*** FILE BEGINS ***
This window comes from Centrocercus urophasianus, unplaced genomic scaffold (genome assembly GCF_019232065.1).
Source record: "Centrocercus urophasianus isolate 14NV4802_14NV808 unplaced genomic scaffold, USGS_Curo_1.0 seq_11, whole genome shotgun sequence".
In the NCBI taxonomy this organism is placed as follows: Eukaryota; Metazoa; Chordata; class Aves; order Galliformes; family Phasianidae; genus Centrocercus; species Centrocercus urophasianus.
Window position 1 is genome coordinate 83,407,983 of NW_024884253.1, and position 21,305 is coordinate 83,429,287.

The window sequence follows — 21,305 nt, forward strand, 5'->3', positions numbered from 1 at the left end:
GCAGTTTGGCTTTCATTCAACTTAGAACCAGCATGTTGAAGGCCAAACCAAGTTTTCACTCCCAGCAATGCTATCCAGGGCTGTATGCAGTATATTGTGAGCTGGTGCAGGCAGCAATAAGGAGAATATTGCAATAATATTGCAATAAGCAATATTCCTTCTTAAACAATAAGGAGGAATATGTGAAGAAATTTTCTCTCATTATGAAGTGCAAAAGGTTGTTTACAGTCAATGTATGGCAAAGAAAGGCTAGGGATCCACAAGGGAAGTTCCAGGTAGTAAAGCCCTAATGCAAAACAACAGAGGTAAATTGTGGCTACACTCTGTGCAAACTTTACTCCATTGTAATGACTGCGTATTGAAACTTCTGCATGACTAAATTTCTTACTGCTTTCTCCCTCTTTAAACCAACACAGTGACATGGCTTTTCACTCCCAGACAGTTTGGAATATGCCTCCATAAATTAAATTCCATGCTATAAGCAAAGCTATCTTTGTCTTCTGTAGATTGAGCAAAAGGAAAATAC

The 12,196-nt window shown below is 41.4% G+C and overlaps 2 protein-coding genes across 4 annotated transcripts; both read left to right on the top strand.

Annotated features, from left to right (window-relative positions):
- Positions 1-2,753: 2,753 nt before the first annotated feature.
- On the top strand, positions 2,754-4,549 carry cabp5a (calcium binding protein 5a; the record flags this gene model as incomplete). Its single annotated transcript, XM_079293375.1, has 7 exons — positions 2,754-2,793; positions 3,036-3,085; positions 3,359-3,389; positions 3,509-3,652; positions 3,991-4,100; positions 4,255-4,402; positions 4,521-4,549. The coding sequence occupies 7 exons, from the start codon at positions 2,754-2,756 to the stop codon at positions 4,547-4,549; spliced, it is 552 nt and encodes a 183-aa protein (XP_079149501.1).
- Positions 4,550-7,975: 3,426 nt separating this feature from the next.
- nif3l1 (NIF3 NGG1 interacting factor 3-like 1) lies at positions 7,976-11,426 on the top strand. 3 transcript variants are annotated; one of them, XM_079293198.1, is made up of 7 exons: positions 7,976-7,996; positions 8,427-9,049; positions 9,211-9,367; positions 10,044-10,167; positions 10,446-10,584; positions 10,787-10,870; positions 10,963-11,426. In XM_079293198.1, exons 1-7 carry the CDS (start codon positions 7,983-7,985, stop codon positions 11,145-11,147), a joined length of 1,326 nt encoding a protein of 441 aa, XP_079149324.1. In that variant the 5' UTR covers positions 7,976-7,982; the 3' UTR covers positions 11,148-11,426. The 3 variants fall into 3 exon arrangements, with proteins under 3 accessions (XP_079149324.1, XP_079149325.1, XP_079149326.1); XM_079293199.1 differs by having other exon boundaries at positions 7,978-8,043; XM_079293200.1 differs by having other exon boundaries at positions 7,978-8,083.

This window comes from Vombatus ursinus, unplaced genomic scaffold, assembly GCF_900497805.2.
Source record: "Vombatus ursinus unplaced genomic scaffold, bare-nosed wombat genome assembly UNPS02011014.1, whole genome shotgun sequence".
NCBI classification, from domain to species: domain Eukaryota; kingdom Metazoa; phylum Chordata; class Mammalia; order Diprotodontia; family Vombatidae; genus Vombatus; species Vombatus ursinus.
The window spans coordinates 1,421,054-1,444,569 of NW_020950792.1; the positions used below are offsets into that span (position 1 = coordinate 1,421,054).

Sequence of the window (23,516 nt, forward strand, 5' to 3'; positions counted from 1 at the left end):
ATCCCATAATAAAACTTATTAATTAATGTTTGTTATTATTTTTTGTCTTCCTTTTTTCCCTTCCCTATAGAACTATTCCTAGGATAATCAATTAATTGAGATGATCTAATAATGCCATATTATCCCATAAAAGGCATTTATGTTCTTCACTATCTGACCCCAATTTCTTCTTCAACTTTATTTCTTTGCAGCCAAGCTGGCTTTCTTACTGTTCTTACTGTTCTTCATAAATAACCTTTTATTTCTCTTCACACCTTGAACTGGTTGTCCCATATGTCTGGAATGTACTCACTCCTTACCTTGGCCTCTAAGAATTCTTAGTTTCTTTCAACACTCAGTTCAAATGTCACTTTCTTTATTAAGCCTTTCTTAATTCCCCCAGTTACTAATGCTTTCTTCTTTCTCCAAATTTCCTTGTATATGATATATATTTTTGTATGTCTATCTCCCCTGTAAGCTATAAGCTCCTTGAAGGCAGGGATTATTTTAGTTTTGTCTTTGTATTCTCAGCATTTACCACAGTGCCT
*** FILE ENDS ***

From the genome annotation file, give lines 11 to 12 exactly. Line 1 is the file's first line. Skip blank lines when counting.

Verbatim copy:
- Positions 4,550-7,975: 3,426 nt separating this feature from the next.
- nif3l1 (NIF3 NGG1 interacting factor 3-like 1) lies at positions 7,976-11,426 on the top strand. 3 transcript variants are annotated; one of them, XM_079293198.1, is made up of 7 exons: positions 7,976-7,996; positions 8,427-9,049; positions 9,211-9,367; positions 10,044-10,167; positions 10,446-10,584; positions 10,787-10,870; positions 10,963-11,426. In XM_079293198.1, exons 1-7 carry the CDS (start codon positions 7,983-7,985, stop codon positions 11,145-11,147), a joined length of 1,326 nt encoding a protein of 441 aa, XP_079149324.1. In that variant the 5' UTR covers positions 7,976-7,982; the 3' UTR covers positions 11,148-11,426. The 3 variants fall into 3 exon arrangements, with proteins under 3 accessions (XP_079149324.1, XP_079149325.1, XP_079149326.1); XM_079293199.1 differs by having other exon boundaries at positions 7,978-8,043; XM_079293200.1 differs by having other exon boundaries at positions 7,978-8,083.